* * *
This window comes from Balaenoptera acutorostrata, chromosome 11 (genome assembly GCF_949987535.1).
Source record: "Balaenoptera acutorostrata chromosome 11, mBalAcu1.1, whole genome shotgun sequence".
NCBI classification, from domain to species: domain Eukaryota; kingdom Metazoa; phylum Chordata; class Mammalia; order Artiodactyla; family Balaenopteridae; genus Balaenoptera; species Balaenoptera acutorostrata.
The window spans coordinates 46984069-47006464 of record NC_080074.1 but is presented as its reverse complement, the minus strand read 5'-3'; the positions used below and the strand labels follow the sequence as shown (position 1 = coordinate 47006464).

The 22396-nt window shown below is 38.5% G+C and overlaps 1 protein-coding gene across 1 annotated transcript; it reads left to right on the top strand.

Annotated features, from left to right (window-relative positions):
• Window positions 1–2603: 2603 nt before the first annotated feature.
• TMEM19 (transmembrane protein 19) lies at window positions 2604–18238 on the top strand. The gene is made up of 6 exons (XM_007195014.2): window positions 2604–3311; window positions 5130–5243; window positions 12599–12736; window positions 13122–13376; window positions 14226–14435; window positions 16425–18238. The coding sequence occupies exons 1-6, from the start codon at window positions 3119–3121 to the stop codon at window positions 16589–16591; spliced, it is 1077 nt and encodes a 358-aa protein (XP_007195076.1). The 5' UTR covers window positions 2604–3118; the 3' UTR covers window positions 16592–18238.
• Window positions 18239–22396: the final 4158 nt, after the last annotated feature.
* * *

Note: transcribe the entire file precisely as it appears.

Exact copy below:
This window comes from Balaenoptera acutorostrata, chromosome 11 (genome assembly GCF_949987535.1).
Source record: "Balaenoptera acutorostrata chromosome 11, mBalAcu1.1, whole genome shotgun sequence".
NCBI classification, from domain to species: domain Eukaryota; kingdom Metazoa; phylum Chordata; class Mammalia; order Artiodactyla; family Balaenopteridae; genus Balaenoptera; species Balaenoptera acutorostrata.
The window spans coordinates 46984069-47006464 of record NC_080074.1 but is presented as its reverse complement, the minus strand read 5'-3'; the positions used below and the strand labels follow the sequence as shown (position 1 = coordinate 47006464).

The 22396-nt window shown below is 38.5% G+C and overlaps 1 protein-coding gene across 1 annotated transcript; it reads left to right on the top strand.

Annotated features, from left to right (window-relative positions):
• Window positions 1–2603: 2603 nt before the first annotated feature.
• TMEM19 (transmembrane protein 19) lies at window positions 2604–18238 on the top strand. The gene is made up of 6 exons (XM_007195014.2): window positions 2604–3311; window positions 5130–5243; window positions 12599–12736; window positions 13122–13376; window positions 14226–14435; window positions 16425–18238. The coding sequence occupies exons 1-6, from the start codon at window positions 3119–3121 to the stop codon at window positions 16589–16591; spliced, it is 1077 nt and encodes a 358-aa protein (XP_007195076.1). The 5' UTR covers window positions 2604–3118; the 3' UTR covers window positions 16592–18238.
• Window positions 18239–22396: the final 4158 nt, after the last annotated feature.